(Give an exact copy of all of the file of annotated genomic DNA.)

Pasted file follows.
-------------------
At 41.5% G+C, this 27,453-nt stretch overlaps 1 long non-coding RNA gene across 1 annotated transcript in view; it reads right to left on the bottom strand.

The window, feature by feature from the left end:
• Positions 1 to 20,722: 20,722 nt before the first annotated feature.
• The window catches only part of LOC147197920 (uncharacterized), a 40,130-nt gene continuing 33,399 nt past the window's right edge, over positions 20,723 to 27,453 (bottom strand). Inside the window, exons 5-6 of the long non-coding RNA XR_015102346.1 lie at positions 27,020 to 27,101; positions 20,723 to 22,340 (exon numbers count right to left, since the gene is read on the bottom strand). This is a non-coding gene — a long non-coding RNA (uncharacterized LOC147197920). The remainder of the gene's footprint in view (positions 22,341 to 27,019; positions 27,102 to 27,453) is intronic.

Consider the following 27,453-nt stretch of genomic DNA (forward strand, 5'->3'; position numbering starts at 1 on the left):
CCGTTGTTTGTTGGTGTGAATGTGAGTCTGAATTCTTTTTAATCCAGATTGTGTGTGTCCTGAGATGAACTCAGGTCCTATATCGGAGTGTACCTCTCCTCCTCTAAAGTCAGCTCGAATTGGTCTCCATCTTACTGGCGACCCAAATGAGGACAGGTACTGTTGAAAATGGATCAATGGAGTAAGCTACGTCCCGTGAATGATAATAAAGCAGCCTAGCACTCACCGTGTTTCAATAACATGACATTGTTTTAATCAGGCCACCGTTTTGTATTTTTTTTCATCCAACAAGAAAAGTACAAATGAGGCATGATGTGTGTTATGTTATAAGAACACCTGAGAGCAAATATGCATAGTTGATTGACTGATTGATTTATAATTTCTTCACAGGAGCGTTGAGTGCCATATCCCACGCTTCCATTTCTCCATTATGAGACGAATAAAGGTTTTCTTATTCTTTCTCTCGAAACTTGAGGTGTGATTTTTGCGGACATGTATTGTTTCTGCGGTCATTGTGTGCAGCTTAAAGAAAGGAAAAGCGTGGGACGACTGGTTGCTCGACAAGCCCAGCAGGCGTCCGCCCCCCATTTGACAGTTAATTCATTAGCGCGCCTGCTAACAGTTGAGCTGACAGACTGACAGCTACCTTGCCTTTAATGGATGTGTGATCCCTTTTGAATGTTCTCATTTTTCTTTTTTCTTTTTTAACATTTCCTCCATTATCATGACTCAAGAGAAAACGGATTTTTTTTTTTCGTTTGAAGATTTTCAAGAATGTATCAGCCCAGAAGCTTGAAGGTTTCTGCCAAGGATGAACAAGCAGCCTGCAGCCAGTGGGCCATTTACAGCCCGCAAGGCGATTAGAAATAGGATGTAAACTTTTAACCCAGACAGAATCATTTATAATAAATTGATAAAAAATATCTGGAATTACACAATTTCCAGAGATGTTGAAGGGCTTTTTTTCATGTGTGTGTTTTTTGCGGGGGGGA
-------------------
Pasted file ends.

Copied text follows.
At 41.5% G+C, this 27,453-nt stretch overlaps 1 long non-coding RNA gene across 1 annotated transcript in view; it reads right to left on the bottom strand.

The window, feature by feature from the left end:
• Positions 1 to 20,722: 20,722 nt before the first annotated feature.
• The window catches only part of LOC147197920 (uncharacterized), a 40,130-nt gene continuing 33,399 nt past the window's right edge, over positions 20,723 to 27,453 (bottom strand). Inside the window, exons 5-6 of the long non-coding RNA XR_015102346.1 lie at positions 27,020 to 27,101; positions 20,723 to 22,340 (exon numbers count right to left, since the gene is read on the bottom strand). This is a non-coding gene — a long non-coding RNA (uncharacterized LOC147197920). The remainder of the gene's footprint in view (positions 22,341 to 27,019; positions 27,102 to 27,453) is intronic.

Consider the following 27,453-nt stretch of genomic DNA (forward strand, 5'->3'; position numbering starts at 1 on the left):
CCGTTGTTTGTTGGTGTGAATGTGAGTCTGAATTCTTTTTAATCCAGATTGTGTGTGTCCTGAGATGAACTCAGGTCCTATATCGGAGTGTACCTCTCCTCCTCTAAAGTCAGCTCGAATTGGTCTCCATCTTACTGGCGACCCAAATGAGGACAGGTACTGTTGAAAATGGATCAATGGAGTAAGCTACGTCCCGTGAATGATAATAAAGCAGCCTAGCACTCACCGTGTTTCAATAACATGACATTGTTTTAATCAGGCCACCGTTTTGTATTTTTTTTCATCCAACAAGAAAAGTACAAATGAGGCATGATGTGTGTTATGTTATAAGAACACCTGAGAGCAAATATGCATAGTTGATTGACTGATTGATTTATAATTTCTTCACAGGAGCGTTGAGTGCCATATCCCACGCTTCCATTTCTCCATTATGAGACGAATAAAGGTTTTCTTATTCTTTCTCTCGAAACTTGAGGTGTGATTTTTGCGGACATGTATTGTTTCTGCGGTCATTGTGTGCAGCTTAAAGAAAGGAAAAGCGTGGGACGACTGGTTGCTCGACAAGCCCAGCAGGCGTCCGCCCCCCATTTGACAGTTAATTCATTAGCGCGCCTGCTAACAGTTGAGCTGACAGACTGACAGCTACCTTGCCTTTAATGGATGTGTGATCCCTTTTGAATGTTCTCATTTTTCTTTTTTCTTTTTTAACATTTCCTCCATTATCATGACTCAAGAGAAAACGGATTTTTTTTTTTCGTTTGAAGATTTTCAAGAATGTATCAGCCCAGAAGCTTGAAGGTTTCTGCCAAGGATGAACAAGCAGCCTGCAGCCAGTGGGCCATTTACAGCCCGCAAGGCGATTAGAAATAGGATGTAAACTTTTAACCCAGACAGAATCATTTATAATAAATTGATAAAAAATATCTGGAATTACACAATTTCCAGAGATGTTGAAGGGCTTTTTTTCATGTGTGTGTTTTTTGCGGGGGGGA